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Fayetteville: Union Accounts

While Sherman and his men faced little military resistance in Fayetteville, their goals and actions remained the same, to destroy Confederate resources and its will to fight. Just prior to entering Fayetteville on March 10, General Frances Preston Blair released Special orders No. 63 outlining the foraging practices for his men in the city of Fayetteville. In the order, Blair reiterated that “The State of North Carolina is to a great extent loyal,” but they had to forage what was necessary in Fayetteville. (Item 273) The men who did the foraging, Blair described, often went by the name of a “bummer.”  Lieutenant Colonel George Nichols of the Union Army wrote fondly of the bummers while he was in Fayetteville. According to Nichols, a bummer “is a raider on his own account—a man who temporarily deserts his place . . . and starts out upon an independent foraging expedition.” However, Nichols acknowledged, “these wanderers from the ranks are often a great benefit to the army.” (Item 274) Although bummers took mass amounts of food from the Fayetteville population, Sherman and his men believed that bummers played a vital role in keeping the Union army fed and advancing. Bummers derived their importance from Sherman’s destructive strategy. He had largely destroyed much of the transportation infrastructure on his march through the South in order to cut off supply lines, making foraging from local populations a military necessity.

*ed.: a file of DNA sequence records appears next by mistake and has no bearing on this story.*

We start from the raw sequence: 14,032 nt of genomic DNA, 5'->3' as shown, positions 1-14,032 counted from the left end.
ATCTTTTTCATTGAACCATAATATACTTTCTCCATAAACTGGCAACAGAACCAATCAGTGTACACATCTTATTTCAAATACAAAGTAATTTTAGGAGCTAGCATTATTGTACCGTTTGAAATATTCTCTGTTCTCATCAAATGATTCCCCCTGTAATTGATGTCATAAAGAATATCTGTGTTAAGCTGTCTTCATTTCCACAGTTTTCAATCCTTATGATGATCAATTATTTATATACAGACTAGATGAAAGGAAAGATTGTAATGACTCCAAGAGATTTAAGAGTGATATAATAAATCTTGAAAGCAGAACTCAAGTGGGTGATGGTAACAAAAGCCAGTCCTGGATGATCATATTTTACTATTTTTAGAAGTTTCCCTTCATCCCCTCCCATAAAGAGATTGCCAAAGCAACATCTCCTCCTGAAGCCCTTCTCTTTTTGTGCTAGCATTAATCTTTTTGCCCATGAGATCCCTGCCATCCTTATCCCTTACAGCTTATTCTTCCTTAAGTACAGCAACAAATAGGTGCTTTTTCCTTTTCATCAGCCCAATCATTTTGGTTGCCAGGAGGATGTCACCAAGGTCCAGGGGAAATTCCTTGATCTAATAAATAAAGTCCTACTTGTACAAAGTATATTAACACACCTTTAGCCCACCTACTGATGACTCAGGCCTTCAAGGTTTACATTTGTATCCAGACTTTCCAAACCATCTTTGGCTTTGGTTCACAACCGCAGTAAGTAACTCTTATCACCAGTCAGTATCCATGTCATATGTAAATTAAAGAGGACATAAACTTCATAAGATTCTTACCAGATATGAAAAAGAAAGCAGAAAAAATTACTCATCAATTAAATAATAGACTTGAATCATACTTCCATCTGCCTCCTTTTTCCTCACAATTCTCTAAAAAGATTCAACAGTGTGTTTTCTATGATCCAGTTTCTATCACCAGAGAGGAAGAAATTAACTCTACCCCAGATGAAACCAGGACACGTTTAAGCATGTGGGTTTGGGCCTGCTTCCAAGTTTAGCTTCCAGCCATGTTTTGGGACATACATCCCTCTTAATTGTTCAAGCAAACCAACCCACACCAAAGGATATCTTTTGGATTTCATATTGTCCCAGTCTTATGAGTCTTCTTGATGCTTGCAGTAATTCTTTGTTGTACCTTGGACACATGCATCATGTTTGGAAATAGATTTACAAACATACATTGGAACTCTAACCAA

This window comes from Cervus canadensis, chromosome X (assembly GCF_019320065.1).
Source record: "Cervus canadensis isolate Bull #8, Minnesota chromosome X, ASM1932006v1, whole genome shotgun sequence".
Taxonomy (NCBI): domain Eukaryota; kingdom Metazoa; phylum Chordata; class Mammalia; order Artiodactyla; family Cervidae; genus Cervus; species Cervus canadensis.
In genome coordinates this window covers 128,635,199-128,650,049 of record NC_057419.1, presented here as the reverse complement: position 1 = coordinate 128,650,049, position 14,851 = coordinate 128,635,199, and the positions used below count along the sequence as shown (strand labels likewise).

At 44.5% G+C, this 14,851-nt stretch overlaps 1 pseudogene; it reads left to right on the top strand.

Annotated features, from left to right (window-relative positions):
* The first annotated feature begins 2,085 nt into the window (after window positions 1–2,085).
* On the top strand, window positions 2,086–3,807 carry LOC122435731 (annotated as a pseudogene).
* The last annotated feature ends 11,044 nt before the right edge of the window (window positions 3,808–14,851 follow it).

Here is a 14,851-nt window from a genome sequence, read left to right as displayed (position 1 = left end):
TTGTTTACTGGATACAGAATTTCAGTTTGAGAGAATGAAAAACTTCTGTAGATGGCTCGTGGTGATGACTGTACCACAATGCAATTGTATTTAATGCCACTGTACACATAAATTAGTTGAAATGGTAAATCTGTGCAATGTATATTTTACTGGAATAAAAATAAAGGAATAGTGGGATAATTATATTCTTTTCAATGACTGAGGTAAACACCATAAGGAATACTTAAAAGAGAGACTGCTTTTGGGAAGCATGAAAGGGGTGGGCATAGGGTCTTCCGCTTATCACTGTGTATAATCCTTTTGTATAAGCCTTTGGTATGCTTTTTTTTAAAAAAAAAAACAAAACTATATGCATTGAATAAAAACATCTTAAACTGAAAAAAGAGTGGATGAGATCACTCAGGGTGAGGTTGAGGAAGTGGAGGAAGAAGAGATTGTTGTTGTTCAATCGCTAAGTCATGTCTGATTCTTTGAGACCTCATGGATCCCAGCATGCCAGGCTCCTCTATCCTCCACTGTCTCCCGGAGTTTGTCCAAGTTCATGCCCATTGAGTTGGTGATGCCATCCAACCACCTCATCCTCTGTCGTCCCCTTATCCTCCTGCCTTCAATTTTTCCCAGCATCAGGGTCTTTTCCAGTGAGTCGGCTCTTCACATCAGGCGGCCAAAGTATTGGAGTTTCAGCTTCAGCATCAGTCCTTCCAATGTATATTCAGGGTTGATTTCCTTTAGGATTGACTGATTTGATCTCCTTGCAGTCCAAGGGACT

Sherman’s army moved beyond the taking of food to desolate the town of Fayetteville. The Union troops destroyed many key buildings and factories within the town. In Special Field Orders No. 28, Sherman ordered his men “to destroy all railroad property, all shops, factories, tanneries, and all mills, save one water-mill of sufficient capacity.” (Item 294) The main item that Sherman wanted to destroy was the arsenal building, which the United States federal government had built in Fayetteville before North Carolina seceded. Sherman said of the arsenal in Fayetteville, “the enemy shall not have its use, and the United States should never again confide such valuable property to a people who have betrayed a trust.” (Item 295) The destruction of the arsenal held importance as a military item, but it was also important symbolically as Lieutenant Colonel George Nichols wrote in his diary. Nichols wrote, “We shall destroy it utterly . . . . By Monday night that which should have been the pride and honor of the state and the country will be a shapeless mass of ruins.” (Item 165) The destruction Sherman brought to Fayetteville intended to cripple resource centers like factories, but also to cripple its pride.

The Union Army foraged food and destroyed property when it occupied the city of Fayetteville, as a policy of war. Sherman wrote to his wife on March 23, 1865, about the actions he and his men took in Fayetteville.  Sherman said that nothing “has tended more to break the pride of the South, than my steady persistent progress.” (Item 297) The Wilmington Herald of the Union, a pro-Union newspaper established late in the war in North Carolina, reported favorably of Sherman’s war tactics. The Herald of the Union saw Sherman’s March as being “a novel military experiment” that had “gained him some reputation for success.” (Item 298) The occupation of Fayetteville marked “Another grand and successful march through the rebel country.” (Item 300) The Herald of the Union reported Sherman’s movements in Fayetteville as a brilliant war strategy. A private in the Union Army, when in Fayetteville, wrote home to his family in a letter that “It seems hard for the women and children, but this rebellion must be put down and we are doing it.” (Galtthaar 1985, 136) Union soldiers realized their actions in Fayetteville caused struggles for the inhabitants, but soldiers did so as a matter of war, to end the rebellion.